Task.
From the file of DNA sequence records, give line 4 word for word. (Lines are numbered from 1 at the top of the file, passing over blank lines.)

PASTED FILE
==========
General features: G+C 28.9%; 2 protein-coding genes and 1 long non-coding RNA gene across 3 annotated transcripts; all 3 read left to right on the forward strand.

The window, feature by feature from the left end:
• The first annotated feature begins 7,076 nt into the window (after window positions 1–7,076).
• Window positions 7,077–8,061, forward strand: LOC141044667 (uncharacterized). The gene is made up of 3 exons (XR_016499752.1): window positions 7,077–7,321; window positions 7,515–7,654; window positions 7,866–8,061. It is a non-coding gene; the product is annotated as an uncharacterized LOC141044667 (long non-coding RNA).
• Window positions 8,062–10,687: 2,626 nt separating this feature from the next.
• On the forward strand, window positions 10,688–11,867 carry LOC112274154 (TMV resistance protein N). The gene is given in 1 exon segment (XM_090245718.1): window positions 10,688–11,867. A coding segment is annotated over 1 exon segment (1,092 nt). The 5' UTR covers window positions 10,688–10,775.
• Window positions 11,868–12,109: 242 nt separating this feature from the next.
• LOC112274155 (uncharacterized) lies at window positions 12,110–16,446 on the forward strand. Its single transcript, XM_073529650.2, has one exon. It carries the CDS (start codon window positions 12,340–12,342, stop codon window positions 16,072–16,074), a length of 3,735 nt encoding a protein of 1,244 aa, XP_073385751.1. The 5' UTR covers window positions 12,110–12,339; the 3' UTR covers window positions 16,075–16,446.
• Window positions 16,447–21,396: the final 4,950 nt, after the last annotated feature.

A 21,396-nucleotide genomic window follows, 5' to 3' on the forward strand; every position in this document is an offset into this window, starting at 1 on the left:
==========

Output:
• Window positions 7,077–8,061, forward strand: LOC141044667 (uncharacterized). The gene is made up of 3 exons (XR_016499752.1): window positions 7,077–7,321; window positions 7,515–7,654; window positions 7,866–8,061. It is a non-coding gene; the product is annotated as an uncharacterized LOC141044667 (long non-coding RNA).